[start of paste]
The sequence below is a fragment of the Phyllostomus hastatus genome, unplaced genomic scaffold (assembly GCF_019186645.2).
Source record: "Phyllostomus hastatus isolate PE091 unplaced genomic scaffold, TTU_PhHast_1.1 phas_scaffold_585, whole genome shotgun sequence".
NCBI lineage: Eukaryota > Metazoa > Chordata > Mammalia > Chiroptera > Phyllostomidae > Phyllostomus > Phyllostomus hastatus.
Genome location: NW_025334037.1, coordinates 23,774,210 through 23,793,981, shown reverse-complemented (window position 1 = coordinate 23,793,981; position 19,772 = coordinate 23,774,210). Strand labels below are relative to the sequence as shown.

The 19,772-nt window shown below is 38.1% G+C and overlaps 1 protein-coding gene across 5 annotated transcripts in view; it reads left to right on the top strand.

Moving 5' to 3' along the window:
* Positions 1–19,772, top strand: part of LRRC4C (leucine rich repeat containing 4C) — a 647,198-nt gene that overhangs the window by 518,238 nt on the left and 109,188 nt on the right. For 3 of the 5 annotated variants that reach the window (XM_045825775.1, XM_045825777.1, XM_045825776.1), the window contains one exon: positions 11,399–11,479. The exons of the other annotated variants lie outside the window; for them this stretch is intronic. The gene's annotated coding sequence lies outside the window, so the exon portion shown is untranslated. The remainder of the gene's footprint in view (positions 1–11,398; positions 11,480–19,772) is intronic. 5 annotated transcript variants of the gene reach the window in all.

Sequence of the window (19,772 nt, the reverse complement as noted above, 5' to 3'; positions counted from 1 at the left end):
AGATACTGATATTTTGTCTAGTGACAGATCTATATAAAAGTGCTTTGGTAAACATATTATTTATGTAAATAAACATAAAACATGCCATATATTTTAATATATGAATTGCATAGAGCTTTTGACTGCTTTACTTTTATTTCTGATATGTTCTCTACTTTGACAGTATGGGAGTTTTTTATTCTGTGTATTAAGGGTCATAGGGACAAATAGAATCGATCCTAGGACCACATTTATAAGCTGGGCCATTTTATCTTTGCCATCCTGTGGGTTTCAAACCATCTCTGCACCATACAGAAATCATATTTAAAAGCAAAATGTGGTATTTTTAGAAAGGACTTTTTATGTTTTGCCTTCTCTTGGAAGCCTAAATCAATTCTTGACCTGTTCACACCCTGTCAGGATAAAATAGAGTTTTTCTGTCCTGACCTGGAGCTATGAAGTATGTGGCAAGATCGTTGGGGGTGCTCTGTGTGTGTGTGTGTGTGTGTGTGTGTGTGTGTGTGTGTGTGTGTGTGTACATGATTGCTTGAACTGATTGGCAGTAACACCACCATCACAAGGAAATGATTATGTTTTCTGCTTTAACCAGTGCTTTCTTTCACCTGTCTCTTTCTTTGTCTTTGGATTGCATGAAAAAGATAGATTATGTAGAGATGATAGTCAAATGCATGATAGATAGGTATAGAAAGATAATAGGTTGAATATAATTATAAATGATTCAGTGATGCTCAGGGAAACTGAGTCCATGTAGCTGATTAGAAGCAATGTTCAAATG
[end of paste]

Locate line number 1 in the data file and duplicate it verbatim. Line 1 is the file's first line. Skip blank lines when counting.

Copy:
The sequence below is a fragment of the Phyllostomus hastatus genome, unplaced genomic scaffold (assembly GCF_019186645.2).